A team of experts has underscored the need to revisit urban management strategies of African cities. At a workshop on “Harmonised Regional Framework for Implementation, Monitoring and Reporting of the New Urban Agenda”, at the ongoing Africities 8 Summit in Marrakech, Morocco, participants also raised concern about the building the capacity of local communities and of promoting the involvement of all stakeholders in the creation of new integrated and spatially complementary cities.
While recalling the unified African position revealed at the 3rd UN Congress on Housing and Sustainable Urban Development on the implementation of a New Urban Agenda in Africa, they stressed that the implementation of this framework must focus on the management of urban and human development, while considering the expectations of Africans in terms of identity and integration as well as the preservation of the environment.
Participants highlighted the role of local governments in urban management, calling on central governments to provide them with the necessary means and to use the skills of African managers who have a clear vision for Africa’s urban future.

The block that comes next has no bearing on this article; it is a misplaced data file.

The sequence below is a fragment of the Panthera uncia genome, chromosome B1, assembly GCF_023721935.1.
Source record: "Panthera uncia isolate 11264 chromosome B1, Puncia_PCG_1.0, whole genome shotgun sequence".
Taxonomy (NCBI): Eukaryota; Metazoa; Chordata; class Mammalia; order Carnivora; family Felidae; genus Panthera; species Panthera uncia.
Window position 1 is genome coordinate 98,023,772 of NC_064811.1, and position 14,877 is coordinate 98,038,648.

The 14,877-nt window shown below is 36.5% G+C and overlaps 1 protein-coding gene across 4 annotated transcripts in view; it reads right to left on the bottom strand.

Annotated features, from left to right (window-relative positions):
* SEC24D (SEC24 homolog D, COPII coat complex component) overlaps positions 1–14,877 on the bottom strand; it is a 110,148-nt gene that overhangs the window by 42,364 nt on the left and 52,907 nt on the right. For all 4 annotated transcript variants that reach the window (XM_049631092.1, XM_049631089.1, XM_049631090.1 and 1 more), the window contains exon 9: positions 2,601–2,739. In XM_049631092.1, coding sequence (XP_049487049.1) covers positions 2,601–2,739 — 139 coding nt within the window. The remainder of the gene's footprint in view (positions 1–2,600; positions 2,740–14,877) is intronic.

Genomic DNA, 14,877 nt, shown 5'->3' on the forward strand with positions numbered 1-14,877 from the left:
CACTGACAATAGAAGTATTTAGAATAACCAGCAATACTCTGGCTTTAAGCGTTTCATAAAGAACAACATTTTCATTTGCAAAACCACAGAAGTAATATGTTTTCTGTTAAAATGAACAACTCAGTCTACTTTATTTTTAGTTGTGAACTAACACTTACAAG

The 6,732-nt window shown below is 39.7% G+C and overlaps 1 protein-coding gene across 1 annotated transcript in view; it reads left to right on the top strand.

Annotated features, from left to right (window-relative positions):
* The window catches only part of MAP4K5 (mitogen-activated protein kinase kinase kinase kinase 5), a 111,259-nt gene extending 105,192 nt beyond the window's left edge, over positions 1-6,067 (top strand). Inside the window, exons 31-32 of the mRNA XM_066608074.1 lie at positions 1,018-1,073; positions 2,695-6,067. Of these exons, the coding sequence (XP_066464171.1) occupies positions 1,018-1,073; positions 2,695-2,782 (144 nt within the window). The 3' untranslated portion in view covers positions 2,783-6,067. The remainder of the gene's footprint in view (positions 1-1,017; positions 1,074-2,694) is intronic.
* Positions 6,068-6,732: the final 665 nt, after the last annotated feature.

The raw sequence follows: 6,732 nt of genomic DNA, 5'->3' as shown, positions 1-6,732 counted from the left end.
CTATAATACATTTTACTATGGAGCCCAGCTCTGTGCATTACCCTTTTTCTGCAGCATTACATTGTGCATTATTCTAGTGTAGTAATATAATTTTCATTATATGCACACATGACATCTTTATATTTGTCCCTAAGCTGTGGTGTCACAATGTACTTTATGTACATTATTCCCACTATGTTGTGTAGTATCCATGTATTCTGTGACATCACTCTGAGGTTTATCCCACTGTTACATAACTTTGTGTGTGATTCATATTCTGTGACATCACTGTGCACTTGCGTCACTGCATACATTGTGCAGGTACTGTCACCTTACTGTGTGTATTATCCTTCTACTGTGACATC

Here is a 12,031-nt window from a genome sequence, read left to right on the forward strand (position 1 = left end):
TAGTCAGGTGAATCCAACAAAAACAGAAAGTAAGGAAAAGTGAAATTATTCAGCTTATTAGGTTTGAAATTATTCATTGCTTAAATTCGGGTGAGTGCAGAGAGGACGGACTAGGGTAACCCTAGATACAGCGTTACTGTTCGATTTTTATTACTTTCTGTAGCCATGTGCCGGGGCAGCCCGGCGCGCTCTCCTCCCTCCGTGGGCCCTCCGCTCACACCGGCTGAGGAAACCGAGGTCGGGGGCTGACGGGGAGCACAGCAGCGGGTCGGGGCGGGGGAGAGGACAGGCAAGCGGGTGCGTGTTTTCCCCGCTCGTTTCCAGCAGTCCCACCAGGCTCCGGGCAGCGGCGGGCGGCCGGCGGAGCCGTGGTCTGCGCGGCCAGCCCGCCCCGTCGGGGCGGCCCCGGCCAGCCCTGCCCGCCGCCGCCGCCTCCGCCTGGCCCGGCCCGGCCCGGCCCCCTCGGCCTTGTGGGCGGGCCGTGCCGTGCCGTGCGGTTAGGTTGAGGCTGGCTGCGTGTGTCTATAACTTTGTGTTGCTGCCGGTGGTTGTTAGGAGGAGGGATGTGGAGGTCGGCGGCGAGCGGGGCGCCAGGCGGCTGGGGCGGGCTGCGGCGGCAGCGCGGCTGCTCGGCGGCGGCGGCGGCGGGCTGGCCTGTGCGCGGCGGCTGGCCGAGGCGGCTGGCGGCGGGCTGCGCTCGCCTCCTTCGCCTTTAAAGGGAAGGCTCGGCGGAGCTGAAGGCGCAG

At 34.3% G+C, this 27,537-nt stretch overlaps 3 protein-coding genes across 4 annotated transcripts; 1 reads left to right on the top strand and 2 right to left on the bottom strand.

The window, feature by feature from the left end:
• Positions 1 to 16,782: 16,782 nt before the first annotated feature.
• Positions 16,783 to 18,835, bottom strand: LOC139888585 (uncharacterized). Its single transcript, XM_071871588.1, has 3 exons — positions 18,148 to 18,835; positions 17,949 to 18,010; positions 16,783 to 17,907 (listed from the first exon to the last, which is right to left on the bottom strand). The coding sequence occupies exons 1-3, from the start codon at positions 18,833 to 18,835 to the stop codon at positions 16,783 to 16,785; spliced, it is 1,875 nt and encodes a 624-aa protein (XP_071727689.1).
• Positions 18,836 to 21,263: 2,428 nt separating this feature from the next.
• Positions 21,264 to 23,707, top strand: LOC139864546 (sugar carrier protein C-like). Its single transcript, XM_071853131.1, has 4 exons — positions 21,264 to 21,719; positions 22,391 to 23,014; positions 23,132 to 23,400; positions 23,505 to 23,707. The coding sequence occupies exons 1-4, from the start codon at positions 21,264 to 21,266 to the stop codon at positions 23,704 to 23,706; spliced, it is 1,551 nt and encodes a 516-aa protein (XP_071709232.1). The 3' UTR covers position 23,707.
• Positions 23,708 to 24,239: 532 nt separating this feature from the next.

In this context, the president of the Regional Council of Tahoua, Ilo Adamou, laid emphasis on regional planning, urging the regional councils to elaborate a road-map or regional development plans to come up with a clear vision of economic, cultural, social and scientific development.
According to him, these documents make it possible to identify issues relating to urban planning with the aim of implementing the New Urban Agenda.
Lilia Hachem Naass, director of the North Africa office of the United Nations Economic Commission for Africa, said the ECA has developed an implementation framework that helps local officials and mayors to turn the contents of the agenda into reality while focusing on their priorities.
Other speakers discussed themes related to the challenges facing African cities and the importance of improving the living conditions of the population.
Africities 8 has “The Transition to Sustainable Cities and Territories: The Role of Territorial Communities of Africa” as its theme.
The summit is addressing the fundamental issues raised by Africa’s Vision 2063 and takes part in the debate of the African Union Commission for its implementation.
No less than 5,000 participants and 3,000 elected representatives are attending this summit representing cities and local government councils in Africa, as well as their partners from other regions of the world, namely ministers in charge of local government, housing, urban development and civil service.
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